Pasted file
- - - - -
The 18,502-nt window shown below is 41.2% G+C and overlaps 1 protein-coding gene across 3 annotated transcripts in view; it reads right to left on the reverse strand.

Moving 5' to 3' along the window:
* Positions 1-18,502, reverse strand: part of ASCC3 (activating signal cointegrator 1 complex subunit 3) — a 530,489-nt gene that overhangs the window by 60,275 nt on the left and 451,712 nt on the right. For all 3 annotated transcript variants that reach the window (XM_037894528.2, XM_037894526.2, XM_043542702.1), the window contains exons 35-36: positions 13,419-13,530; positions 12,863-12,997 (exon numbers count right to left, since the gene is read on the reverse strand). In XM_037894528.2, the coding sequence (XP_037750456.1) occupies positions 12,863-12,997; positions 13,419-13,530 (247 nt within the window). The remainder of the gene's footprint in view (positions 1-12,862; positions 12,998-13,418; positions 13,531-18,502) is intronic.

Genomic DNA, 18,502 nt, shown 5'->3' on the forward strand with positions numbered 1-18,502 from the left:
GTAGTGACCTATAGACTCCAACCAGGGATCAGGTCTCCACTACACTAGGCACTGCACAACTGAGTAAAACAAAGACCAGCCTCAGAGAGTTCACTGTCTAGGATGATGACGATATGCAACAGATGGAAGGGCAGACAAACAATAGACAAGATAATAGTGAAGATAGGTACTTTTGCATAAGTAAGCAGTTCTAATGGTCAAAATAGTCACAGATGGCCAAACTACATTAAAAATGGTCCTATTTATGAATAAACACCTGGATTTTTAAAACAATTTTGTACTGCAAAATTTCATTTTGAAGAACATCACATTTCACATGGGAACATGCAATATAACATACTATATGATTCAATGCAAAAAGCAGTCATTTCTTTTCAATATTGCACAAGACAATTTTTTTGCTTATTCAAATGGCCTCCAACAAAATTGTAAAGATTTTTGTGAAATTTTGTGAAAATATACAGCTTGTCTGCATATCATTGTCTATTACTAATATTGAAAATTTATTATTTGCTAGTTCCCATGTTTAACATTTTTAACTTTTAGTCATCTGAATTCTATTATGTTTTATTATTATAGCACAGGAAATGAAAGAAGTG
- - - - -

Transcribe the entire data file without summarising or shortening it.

The 18,502-nt window shown below is 41.2% G+C and overlaps 1 protein-coding gene across 3 annotated transcripts in view; it reads right to left on the reverse strand.

Moving 5' to 3' along the window:
* Positions 1-18,502, reverse strand: part of ASCC3 (activating signal cointegrator 1 complex subunit 3) — a 530,489-nt gene that overhangs the window by 60,275 nt on the left and 451,712 nt on the right. For all 3 annotated transcript variants that reach the window (XM_037894528.2, XM_037894526.2, XM_043542702.1), the window contains exons 35-36: positions 13,419-13,530; positions 12,863-12,997 (exon numbers count right to left, since the gene is read on the reverse strand). In XM_037894528.2, the coding sequence (XP_037750456.1) occupies positions 12,863-12,997; positions 13,419-13,530 (247 nt within the window). The remainder of the gene's footprint in view (positions 1-12,862; positions 12,998-13,418; positions 13,531-18,502) is intronic.

Genomic DNA, 18,502 nt, shown 5'->3' on the forward strand with positions numbered 1-18,502 from the left:
GTAGTGACCTATAGACTCCAACCAGGGATCAGGTCTCCACTACACTAGGCACTGCACAACTGAGTAAAACAAAGACCAGCCTCAGAGAGTTCACTGTCTAGGATGATGACGATATGCAACAGATGGAAGGGCAGACAAACAATAGACAAGATAATAGTGAAGATAGGTACTTTTGCATAAGTAAGCAGTTCTAATGGTCAAAATAGTCACAGATGGCCAAACTACATTAAAAATGGTCCTATTTATGAATAAACACCTGGATTTTTAAAACAATTTTGTACTGCAAAATTTCATTTTGAAGAACATCACATTTCACATGGGAACATGCAATATAACATACTATATGATTCAATGCAAAAAGCAGTCATTTCTTTTCAATATTGCACAAGACAATTTTTTTGCTTATTCAAATGGCCTCCAACAAAATTGTAAAGATTTTTGTGAAATTTTGTGAAAATATACAGCTTGTCTGCATATCATTGTCTATTACTAATATTGAAAATTTATTATTTGCTAGTTCCCATGTTTAACATTTTTAACTTTTAGTCATCTGAATTCTATTATGTTTTATTATTATAGCACAGGAAATGAAAGAAGTG